I remember visiting a woman in the hospital after the birth of her first child. The mother was cuddling her little daughter and the joy in the room was almost palpable. There was an aura of light around the mother and the infant.
We visited for a while. When it came time for me to offer a blessing the mother asked if I would like to hold the baby. As I felt the softness of the tiny new life snuggling gently against my arm, I was overcome by a multitude of thoughts and feelings. Who will she become as she grows in years? Will she be a teacher, a nurse, a firefighter, a police officer, a pilot, an artist, a musician, a judge or a senator? Who will be she be at 20, at 30, at 50, and 80 and 90? Will she be surrounded by children, grandchildren and great-grandchildren?
Will she be one of those few blessed ones who rise to true greatness – not a celebrity, not famous for being famous, but one through whom God makes a saving difference through the way she mothers her children and loves her friends and neighbors? Will she be one of those unsung heroes whose sacrificial, Jesus-like love transforms the world?
Babies are so powerful. It’s amazing how such small creatures can have such a big impact on our lives; the ripples go on for generations.
My wife, Jo, had a beauty shop in a local nursing home at the time we had our first baby. During the days she was at work I would sometimes bring Kati along as I visited parishioners who were residents there. If you ever want to cause a stir, walk into a nursing home carrying a 4-month-old infant.
There were smiles and oohs and aahs all up and down the halls. People in wheelchairs who rarely smiled or talked much lit up when they laid eyes on the baby. And when I put Kati in their arms they beamed and cooed. They became fully themselves again – the mothers and fathers and grandmas and grandpas they had been in another life before the infirmities of old age.
Babies always cause a stir during baptism Sundays in church. At the end of the ritual, and with the parent’s permission, I would carry the baby up the aisle so everyone could see. Then one Sunday at Trinity Church in Montello, Wisconsin – in my second year out of seminary – as I was presenting Angela Cartwright, I noticed her great-grandmother Mary leaning forward with that unmistakable “I just want to hold her” look. Without thinking I placed Angela in Mary’s waiting arms. And time stopped as the whole congregation soaked in the power of that holy moment.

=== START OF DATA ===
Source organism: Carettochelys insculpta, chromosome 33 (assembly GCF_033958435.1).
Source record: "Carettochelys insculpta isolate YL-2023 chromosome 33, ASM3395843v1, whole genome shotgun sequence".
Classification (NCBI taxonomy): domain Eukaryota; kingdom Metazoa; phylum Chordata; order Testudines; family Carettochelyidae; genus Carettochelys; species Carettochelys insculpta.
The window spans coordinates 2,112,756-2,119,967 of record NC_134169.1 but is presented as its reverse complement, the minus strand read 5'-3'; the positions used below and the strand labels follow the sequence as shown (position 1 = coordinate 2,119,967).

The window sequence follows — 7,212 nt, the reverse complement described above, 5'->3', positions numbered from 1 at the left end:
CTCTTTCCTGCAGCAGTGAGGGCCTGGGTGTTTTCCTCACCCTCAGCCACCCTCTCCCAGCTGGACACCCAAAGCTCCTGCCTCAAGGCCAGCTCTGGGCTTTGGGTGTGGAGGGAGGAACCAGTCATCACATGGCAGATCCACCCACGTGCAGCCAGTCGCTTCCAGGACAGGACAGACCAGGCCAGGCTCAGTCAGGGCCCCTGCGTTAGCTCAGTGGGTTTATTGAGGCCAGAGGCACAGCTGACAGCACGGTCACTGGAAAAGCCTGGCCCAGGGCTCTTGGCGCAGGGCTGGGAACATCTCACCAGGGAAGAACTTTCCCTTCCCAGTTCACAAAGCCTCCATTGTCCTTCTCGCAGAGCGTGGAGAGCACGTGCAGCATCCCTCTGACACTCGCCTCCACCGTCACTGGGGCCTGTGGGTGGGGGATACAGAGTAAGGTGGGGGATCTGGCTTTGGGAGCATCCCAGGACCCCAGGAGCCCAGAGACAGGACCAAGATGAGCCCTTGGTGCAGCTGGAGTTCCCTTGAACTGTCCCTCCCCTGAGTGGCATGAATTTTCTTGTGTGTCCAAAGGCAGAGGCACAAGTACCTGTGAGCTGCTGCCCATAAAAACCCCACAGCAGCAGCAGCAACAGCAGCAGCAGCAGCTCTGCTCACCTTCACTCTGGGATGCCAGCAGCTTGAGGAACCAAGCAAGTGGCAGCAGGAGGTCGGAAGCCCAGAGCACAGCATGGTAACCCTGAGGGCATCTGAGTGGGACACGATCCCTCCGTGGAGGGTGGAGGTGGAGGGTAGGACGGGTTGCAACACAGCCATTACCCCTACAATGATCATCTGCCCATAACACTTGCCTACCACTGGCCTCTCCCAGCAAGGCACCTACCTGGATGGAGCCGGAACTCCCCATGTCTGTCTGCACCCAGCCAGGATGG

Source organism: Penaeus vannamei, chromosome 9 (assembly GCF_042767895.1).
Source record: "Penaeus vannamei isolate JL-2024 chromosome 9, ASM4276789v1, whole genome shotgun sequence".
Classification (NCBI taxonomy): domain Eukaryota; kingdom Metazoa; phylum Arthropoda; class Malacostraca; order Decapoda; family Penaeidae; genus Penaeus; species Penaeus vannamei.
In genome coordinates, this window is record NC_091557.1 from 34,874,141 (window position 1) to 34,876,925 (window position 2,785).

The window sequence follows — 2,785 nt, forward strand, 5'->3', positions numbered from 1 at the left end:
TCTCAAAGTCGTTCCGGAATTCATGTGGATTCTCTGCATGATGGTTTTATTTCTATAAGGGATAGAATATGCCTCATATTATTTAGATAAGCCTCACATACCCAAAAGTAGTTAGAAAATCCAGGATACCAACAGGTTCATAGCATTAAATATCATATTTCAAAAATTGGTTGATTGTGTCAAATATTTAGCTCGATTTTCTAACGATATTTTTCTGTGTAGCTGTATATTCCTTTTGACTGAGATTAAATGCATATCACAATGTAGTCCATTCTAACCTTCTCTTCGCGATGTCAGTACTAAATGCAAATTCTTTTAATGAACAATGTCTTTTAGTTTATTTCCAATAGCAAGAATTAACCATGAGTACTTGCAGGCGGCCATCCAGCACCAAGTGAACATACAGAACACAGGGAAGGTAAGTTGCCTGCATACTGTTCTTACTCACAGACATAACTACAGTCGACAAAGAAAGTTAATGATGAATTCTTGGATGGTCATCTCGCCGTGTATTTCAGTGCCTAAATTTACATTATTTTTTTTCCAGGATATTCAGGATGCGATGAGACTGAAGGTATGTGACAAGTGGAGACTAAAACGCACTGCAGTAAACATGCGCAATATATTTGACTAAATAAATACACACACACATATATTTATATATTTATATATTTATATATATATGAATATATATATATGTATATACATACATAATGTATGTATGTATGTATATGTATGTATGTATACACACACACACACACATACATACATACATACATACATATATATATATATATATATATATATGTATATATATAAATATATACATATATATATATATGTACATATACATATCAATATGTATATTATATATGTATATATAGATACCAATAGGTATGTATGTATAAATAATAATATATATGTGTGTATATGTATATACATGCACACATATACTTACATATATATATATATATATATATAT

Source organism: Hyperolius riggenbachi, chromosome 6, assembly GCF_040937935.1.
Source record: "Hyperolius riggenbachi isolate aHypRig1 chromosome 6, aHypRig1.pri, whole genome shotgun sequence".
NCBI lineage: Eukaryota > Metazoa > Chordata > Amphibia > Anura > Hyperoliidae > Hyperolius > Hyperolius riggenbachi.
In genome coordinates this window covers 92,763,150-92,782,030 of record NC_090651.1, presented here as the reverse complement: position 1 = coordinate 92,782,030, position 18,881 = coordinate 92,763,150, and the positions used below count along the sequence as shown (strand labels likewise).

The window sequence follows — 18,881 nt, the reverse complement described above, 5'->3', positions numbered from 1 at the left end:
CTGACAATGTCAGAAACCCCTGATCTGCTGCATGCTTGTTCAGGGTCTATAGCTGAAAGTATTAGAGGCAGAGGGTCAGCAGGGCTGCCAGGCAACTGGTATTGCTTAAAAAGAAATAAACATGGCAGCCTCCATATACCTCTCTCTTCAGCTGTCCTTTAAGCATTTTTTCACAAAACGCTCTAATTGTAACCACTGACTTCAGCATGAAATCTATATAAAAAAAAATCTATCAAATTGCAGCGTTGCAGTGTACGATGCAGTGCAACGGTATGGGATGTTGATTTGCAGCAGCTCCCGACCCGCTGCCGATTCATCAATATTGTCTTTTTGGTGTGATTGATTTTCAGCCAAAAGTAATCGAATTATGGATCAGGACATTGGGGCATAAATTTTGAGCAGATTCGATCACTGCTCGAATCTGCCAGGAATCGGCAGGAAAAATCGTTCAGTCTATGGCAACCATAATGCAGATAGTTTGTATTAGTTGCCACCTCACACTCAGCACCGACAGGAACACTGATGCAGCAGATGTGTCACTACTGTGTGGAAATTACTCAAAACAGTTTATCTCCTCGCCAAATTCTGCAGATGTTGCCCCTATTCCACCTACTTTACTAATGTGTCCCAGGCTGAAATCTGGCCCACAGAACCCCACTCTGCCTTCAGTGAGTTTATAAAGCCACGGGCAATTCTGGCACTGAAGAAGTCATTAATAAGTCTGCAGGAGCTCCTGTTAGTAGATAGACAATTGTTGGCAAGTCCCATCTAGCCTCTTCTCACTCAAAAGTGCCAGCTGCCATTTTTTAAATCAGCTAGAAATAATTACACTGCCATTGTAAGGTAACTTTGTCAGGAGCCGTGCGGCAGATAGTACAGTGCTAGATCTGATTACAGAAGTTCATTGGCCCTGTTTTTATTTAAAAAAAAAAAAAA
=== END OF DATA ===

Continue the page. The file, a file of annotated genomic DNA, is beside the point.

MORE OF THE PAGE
After that, whenever possible, I would give the baptized child to someone to hold, more often than not someone with that unmistakable “I just want to hold ’em” look. But every once in a while I chose some big guy who was trying to hide behind a hymnal and who looked like he had never been near a baby in his life. He would light up like a Christmas tree the second that soft bundle snuggled in close. Babies are powerful!
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Someone once asked me how I decided whom to choose for that high honor.
I said, “Just slip me $5 before the service and sit on the end of a pew next to the aisle near the front, and you will get your turn.”
Nobody ever paid up. It was a Spirit-guided thing. I just knew, in the moment, who needed to hold a baby.
Babies affect us in ways that are impossible to express fully in words. They are a touch from heaven – a brief glimpse of the spectacular, wondrous, magnificent glory of God.
Babies remind us of the great mystery of our existence which, because of the business of our everyday lives, we tend to forget.
The story is told of a 4-year-old boy who, upon welcoming his baby brother home from the hospital, announced to their parents, “I want to talk to him alone.”
Now that surprised the parents, but they let the 4-year-old go into the nursery alone with the new baby. They then put their own ears to the door. They wanted to protect the infant from any harm that sibling rivalry might inflict, but they also wanted to hear what he was going to say.
The gist of what the 4-year-old reportedly said was, “Quick, tell me who made you. Tell me where you came from. I’m beginning to forget!”
This is an original article written for Agri-View, a Lee Enterprises agricultural publication based in Madison, Wisconsin. Visit AgriView.com for more information.
John Sumwalt is a retired pastor and the son of dairy farmers. the author of “Vision Stories” and “How to Preach the Miracles,” he's collecting more personal-vision stories for a future column. Email email@example.com or call 414-339-0676 to reach him.